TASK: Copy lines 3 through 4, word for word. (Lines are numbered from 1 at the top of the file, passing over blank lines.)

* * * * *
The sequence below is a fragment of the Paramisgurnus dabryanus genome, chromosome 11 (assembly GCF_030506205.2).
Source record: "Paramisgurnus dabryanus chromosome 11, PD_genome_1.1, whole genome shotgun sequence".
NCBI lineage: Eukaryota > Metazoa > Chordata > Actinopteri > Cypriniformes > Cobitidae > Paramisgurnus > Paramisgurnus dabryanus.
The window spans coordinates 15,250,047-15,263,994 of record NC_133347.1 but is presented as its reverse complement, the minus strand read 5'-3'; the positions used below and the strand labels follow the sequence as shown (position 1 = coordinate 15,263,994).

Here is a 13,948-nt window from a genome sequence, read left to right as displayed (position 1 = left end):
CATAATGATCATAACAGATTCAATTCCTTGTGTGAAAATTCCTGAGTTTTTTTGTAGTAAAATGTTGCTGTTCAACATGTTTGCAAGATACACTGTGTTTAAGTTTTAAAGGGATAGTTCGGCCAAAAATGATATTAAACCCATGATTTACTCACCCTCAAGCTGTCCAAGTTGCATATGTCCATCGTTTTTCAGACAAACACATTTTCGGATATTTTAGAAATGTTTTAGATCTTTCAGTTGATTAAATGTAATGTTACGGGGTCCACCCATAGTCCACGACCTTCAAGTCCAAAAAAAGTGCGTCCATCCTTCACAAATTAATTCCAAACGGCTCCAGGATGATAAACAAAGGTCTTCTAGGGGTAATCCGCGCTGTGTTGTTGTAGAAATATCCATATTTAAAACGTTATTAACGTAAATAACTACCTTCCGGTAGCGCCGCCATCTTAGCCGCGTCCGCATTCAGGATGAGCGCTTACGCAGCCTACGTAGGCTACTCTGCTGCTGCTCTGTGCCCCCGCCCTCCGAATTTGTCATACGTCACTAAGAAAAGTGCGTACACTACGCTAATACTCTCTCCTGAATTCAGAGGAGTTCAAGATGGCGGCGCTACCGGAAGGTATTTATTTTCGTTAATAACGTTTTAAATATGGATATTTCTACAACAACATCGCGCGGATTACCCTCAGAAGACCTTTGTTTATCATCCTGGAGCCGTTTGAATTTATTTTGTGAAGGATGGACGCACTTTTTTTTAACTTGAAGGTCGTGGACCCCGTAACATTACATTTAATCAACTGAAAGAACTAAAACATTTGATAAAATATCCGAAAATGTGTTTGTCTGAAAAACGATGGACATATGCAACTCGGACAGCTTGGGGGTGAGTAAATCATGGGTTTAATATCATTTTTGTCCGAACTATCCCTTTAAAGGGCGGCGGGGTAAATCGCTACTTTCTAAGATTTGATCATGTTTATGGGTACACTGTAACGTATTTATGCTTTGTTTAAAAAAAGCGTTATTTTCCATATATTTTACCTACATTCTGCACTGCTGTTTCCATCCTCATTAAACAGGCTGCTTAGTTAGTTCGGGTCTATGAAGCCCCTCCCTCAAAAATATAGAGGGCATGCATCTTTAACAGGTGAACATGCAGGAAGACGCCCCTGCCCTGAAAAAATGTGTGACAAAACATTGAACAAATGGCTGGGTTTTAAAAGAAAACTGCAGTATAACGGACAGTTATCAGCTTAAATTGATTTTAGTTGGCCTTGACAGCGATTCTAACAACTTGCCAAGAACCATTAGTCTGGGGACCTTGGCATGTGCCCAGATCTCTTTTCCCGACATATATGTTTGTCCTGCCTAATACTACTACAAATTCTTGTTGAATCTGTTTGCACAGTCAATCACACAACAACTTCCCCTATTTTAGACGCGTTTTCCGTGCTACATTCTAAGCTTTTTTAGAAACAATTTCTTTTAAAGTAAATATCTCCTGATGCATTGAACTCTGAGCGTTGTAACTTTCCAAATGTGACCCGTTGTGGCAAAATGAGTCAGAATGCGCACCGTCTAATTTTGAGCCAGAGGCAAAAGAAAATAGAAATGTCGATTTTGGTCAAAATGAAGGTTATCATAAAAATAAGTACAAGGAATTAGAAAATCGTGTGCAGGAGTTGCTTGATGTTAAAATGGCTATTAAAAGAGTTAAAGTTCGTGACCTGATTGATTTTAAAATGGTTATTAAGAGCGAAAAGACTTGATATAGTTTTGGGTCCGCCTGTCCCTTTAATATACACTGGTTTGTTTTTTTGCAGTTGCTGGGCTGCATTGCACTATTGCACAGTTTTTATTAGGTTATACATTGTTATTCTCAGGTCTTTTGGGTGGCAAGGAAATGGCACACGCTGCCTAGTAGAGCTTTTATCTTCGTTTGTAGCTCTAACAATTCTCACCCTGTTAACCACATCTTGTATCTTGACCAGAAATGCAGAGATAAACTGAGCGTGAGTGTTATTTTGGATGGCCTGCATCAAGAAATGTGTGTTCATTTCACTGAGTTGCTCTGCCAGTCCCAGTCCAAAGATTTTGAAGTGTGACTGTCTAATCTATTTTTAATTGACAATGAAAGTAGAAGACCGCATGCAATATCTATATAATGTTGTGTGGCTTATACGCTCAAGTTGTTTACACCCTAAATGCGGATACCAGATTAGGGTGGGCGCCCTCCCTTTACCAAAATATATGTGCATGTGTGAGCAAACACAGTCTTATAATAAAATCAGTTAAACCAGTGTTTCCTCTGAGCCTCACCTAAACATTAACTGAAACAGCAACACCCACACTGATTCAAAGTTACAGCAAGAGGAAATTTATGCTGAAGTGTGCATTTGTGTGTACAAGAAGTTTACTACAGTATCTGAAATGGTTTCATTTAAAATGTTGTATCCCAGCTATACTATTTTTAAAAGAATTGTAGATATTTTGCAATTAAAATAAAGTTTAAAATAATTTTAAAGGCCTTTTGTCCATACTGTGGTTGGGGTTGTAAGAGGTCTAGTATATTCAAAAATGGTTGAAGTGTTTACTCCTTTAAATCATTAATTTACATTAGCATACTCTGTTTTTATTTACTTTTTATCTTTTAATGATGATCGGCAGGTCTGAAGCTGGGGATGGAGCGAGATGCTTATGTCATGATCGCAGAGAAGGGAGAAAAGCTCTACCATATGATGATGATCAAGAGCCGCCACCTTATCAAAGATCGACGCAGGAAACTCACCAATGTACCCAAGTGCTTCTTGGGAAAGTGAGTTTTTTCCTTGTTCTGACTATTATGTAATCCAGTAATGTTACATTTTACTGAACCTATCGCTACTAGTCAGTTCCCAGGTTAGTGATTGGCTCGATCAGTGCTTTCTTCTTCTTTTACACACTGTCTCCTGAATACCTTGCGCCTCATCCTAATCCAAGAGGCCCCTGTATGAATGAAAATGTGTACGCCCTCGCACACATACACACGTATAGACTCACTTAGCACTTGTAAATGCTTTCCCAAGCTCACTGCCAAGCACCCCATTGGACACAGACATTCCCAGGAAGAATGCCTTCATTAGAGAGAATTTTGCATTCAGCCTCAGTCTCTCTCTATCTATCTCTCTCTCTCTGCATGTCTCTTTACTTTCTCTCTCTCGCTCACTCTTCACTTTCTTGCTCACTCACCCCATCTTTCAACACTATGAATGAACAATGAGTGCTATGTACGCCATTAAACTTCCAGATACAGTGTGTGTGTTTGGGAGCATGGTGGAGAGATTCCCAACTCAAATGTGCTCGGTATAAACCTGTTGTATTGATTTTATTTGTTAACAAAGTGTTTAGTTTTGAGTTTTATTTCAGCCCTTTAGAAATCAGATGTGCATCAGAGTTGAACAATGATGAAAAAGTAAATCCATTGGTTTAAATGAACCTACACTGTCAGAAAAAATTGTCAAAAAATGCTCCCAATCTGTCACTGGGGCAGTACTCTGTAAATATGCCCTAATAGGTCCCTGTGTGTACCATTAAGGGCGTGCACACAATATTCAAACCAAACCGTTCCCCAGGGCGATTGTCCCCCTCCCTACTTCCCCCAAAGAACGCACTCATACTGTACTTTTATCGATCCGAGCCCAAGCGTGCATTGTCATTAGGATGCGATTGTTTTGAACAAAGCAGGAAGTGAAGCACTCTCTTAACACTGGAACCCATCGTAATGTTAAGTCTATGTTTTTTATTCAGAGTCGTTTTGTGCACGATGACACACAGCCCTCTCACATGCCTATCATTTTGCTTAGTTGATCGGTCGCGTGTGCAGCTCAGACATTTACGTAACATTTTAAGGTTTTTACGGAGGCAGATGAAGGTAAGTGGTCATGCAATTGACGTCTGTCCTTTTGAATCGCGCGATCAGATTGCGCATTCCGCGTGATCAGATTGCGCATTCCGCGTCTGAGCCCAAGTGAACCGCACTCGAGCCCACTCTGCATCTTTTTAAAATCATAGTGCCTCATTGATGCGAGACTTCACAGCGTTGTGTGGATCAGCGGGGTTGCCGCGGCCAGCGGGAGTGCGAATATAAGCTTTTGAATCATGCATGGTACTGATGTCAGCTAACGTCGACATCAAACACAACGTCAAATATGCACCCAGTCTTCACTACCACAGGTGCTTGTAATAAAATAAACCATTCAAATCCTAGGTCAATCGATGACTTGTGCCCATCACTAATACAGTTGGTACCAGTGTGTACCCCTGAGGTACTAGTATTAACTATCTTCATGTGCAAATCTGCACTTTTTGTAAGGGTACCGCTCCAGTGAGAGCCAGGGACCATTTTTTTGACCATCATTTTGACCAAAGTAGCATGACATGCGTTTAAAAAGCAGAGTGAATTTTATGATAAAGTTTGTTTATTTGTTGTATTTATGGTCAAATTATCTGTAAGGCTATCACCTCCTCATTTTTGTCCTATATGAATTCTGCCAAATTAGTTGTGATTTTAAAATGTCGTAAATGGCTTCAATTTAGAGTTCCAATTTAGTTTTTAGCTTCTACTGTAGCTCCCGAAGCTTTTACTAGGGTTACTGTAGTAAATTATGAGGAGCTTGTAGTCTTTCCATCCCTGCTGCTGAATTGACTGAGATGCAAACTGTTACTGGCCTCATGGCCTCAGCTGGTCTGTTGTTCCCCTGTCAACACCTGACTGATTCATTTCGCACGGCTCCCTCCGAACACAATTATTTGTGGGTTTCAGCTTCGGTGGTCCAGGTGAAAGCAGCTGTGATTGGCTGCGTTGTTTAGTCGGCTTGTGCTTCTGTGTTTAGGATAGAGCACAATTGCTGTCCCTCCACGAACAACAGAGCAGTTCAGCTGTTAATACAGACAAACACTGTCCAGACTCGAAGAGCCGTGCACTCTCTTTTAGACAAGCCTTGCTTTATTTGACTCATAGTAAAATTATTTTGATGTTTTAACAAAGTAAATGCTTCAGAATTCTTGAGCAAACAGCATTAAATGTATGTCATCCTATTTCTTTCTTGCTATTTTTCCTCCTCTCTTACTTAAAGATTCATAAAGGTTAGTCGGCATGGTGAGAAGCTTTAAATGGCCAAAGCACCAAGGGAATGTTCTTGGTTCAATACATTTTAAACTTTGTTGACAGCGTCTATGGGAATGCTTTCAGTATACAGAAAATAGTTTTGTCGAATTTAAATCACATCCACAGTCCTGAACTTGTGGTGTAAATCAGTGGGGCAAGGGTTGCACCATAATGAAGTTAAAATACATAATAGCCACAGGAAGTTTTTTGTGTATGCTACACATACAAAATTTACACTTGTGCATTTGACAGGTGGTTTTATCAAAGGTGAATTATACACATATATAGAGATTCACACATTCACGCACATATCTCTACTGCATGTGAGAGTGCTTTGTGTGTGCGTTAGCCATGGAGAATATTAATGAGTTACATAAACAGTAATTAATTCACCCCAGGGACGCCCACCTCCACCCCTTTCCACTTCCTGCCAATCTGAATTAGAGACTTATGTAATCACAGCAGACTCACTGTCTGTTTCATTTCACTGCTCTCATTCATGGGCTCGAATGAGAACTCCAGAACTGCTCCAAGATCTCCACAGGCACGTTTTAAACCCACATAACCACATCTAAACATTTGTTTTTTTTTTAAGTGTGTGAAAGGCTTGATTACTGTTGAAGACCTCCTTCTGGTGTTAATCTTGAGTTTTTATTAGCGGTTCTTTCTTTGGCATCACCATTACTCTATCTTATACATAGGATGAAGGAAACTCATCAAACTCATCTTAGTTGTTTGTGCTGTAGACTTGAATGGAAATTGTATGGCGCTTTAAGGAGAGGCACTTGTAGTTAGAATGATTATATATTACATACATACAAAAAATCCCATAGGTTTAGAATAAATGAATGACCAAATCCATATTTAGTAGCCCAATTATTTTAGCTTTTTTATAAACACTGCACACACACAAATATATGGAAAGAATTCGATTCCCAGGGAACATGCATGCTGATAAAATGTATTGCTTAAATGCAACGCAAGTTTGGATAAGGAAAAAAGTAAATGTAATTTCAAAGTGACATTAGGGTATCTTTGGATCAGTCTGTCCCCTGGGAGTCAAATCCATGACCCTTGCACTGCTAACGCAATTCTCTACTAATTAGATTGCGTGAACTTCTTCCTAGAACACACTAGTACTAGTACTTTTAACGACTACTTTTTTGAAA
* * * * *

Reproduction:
NCBI lineage: Eukaryota > Metazoa > Chordata > Actinopteri > Cypriniformes > Cobitidae > Paramisgurnus > Paramisgurnus dabryanus.
The window spans coordinates 15,250,047-15,263,994 of record NC_133347.1 but is presented as its reverse complement, the minus strand read 5'-3'; the positions used below and the strand labels follow the sequence as shown (position 1 = coordinate 15,263,994).